Everything you need to know about Kingsman: The Golden Circle can be encapsulated in a single scene: three dapper dressed British gentlemen, armed with an umbrella, a briefcase and a Bowie knife, sneak through the jungle to fight a Saturday-morning cartoon villain in a 1950’s American town staffed by robots.
But let’s go back a bit to the original Kingsman movie in 2014, which released under the radar and surprised people with the novel concept that spy movies could be fun and cheesy again, since the Bond films stopped doing that.
Then the trend continued with The Man from U.N.C.L.E. and everything was great for a few months, until the sulky train wreck Spectre came out and we were back waiting for this sequel.
Now that’s it’s here we almost wish they hadn’t bothered.
Let’s talk premise, and we won’t go outside of anything the trailers on this page reveal. The film picks up a short while after after the first movie with Eggsy (Taron Egerton) still spying it up, until he and the Kingsman organisation come under siege by an organised, well-funded group of bad guys known as the titular Golden Circle.
Great. Fantastic. A little bit of spy vs. spy and a generally traditional plot. Well, except for the fact that the real plot doesn’t actually start until half way through the run time, and about 60% of this movie is boring filler made up of relationship problems, debates about substance abuse, and absolutely gratuitous shots of people putting on fancy clothes and drinking alcohol.
The rest is an insane, twisting “story” of the Golden Circle’s boss Poppy (Julianne Moore) holding the world at ransom with a McGuffin similar to the first movie, that is so badly thought out that the movie itself points out to you how flawed the plan is. We won’t say why but, wow, it’s dumb.
At certain points we could almost see this movie taking up the mantle of an over the top cartoon with Moore tearing off her face to reveal she’s part Skeletor and part Cobra Commander, but then it has those real world problems mixed in there that make that dream impossible.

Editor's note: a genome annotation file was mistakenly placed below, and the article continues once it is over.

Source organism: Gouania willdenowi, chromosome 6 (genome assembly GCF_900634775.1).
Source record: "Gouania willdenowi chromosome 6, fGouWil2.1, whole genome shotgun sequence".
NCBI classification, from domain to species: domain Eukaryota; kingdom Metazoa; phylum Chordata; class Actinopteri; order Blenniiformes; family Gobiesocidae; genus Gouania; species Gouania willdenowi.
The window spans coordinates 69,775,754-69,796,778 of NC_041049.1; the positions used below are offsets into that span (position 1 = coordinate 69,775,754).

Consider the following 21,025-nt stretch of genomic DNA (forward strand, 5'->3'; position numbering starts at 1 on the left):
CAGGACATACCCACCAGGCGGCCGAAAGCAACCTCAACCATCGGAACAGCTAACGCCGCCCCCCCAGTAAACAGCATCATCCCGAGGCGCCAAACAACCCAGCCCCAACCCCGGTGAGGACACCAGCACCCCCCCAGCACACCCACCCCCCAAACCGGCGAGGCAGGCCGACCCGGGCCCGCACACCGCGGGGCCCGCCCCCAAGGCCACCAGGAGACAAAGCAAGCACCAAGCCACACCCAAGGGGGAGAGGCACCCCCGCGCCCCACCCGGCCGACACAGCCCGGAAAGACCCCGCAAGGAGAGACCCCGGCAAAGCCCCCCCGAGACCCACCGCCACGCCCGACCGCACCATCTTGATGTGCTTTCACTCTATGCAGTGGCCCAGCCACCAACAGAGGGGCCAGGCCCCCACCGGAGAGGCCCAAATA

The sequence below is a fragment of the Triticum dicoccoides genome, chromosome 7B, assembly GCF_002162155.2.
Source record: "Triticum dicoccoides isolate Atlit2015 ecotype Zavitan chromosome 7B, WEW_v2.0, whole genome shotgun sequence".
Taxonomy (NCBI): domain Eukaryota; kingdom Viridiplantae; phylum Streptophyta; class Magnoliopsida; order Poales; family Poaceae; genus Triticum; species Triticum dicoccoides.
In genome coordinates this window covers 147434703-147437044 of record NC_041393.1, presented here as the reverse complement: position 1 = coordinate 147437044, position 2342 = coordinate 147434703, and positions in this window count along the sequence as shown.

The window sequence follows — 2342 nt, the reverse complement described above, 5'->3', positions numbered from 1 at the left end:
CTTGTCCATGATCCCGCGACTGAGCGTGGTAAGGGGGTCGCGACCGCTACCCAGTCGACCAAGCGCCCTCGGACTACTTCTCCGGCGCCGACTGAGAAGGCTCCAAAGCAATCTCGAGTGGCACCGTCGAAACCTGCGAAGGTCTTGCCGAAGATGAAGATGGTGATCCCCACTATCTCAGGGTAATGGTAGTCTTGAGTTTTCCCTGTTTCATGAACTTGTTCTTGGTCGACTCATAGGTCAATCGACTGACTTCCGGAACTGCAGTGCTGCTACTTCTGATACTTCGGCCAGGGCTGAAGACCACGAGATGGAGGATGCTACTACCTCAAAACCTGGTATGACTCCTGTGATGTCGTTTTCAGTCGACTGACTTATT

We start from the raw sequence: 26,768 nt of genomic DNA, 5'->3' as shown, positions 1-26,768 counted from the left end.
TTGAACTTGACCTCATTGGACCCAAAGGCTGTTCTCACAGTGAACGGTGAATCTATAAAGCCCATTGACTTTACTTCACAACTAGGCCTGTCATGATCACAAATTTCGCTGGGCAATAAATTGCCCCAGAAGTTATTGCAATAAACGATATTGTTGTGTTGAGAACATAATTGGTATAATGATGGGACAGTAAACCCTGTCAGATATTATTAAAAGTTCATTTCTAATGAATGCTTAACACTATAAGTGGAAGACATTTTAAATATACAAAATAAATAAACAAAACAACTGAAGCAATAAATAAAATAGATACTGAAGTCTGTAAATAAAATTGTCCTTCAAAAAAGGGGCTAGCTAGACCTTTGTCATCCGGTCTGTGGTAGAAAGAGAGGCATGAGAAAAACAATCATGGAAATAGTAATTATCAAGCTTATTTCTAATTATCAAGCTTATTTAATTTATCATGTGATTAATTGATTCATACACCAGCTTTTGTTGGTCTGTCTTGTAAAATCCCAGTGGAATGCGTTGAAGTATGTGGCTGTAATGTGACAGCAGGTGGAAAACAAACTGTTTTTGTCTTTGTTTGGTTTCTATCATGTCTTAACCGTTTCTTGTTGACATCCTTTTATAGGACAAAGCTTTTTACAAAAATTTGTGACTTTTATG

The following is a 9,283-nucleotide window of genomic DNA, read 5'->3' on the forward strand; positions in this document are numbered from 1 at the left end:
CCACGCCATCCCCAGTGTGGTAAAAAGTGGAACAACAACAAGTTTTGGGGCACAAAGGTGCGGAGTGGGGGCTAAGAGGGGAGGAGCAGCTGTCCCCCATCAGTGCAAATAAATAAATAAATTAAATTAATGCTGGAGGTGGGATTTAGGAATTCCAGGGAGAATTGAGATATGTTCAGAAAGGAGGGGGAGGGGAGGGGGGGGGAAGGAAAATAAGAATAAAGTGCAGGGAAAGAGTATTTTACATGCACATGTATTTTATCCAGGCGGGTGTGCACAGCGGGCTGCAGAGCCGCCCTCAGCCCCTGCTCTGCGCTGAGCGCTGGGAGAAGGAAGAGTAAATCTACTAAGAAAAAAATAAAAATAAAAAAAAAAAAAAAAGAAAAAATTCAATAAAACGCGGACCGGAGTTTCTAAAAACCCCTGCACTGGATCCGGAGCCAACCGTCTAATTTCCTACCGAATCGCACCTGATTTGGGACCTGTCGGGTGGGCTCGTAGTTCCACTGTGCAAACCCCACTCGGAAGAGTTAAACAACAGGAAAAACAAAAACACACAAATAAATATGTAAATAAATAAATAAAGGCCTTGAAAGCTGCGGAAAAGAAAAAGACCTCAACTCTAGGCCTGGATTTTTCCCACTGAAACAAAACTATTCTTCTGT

The entire cast here puts in effort, but they could not escape the crush of terrible plot and writing. Even favourites like Harry Hart / Galahad (Colin Firth) come across as irritated to be here and generally unlikable.
Making a great character this bad is actually commendable in a sick kind of way and, oh, if you’re wondering why he’s alive here when he was supposed to be dead, just don’t think about it.
They explain it with movie science and it’s a waste of your brain cells to make sense of it. We understand the desire to bring Colin Firth back when everyone loved him the first go around, but if you’re just going to create Terrible Character #756 out of him, what was the point?
This aggressively stupid story is then paired with globe hopping that makes season seven of Game of Thrones look believable, some admittedly interesting set design, and odd popular music choice which must have been learnt from the Suicide Squad school of soundtrack design.
Finally, with all else failing Kingsman: The Golden Circle really needed to nail its action scenes and set pieces to claw back some points and give you a singular reason to pay to watch this.
Well, it does that badly too.
It’s been a while since we’ve seen a movie so desperately try to recapture a magical moment from its predecessor. This movie tries and tries to make something as good as the Church fight scene happen again, and it never pulls it off. Are some of the action pieces interesting enough to hold your attention? Sure, but they don’t feel special or inventive in anyway, even when things are genuinely going off the rails.
This numbness may be general fatigue you’ll get from the extended, boring scenes, so maybe this is a movie better seen as a series of clips on YouTube, and we can’t think of anything more damning to say about this movie.